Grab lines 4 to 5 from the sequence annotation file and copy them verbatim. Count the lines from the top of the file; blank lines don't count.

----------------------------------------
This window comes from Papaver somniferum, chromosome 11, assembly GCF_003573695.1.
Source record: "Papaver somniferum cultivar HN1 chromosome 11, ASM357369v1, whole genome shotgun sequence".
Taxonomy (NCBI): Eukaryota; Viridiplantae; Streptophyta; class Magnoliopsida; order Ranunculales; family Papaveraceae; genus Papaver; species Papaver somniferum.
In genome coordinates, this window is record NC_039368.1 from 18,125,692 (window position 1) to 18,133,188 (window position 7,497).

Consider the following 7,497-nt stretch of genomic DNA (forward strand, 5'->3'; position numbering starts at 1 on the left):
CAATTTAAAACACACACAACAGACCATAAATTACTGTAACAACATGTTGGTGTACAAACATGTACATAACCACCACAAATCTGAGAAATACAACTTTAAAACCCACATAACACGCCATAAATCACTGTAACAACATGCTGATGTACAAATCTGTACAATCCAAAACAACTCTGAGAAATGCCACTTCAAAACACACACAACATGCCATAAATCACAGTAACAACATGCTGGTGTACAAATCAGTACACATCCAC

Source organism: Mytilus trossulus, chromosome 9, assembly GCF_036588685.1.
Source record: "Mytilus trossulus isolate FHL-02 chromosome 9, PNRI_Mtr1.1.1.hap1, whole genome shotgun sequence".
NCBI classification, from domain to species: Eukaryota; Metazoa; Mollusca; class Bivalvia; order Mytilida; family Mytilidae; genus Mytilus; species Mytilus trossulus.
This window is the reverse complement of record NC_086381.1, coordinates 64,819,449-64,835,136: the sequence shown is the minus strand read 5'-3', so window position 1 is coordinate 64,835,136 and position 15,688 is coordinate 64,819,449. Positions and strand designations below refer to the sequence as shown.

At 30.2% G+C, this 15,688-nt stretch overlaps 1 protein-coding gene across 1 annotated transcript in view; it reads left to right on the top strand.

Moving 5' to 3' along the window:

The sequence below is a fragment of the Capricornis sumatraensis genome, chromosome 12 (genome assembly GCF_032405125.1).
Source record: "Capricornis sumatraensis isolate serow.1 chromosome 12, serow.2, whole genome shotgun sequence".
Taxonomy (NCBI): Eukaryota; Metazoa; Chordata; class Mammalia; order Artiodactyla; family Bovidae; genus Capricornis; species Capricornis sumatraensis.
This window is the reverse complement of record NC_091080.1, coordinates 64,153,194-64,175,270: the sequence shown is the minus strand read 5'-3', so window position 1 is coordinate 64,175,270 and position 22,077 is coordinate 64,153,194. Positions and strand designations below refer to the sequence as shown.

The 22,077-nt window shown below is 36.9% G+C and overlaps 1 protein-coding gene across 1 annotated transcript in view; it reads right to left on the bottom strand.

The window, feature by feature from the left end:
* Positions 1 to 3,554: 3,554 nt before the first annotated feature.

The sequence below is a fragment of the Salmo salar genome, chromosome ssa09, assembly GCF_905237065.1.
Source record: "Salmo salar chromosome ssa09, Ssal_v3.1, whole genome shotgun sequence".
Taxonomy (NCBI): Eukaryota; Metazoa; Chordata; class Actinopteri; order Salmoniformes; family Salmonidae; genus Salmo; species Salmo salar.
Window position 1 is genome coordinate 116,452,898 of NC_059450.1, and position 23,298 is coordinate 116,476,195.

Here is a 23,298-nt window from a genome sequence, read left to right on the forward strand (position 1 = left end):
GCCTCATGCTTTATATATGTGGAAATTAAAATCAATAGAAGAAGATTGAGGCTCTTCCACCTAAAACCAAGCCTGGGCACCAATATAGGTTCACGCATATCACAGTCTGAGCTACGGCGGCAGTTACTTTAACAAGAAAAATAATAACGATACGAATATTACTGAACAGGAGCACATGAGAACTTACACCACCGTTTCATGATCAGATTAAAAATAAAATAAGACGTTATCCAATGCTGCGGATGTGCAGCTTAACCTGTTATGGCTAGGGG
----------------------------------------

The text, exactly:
In genome coordinates, this window is record NC_039368.1 from 18,125,692 (window position 1) to 18,133,188 (window position 7,497).

Consider the following 7,497-nt stretch of genomic DNA (forward strand, 5'->3'; position numbering starts at 1 on the left):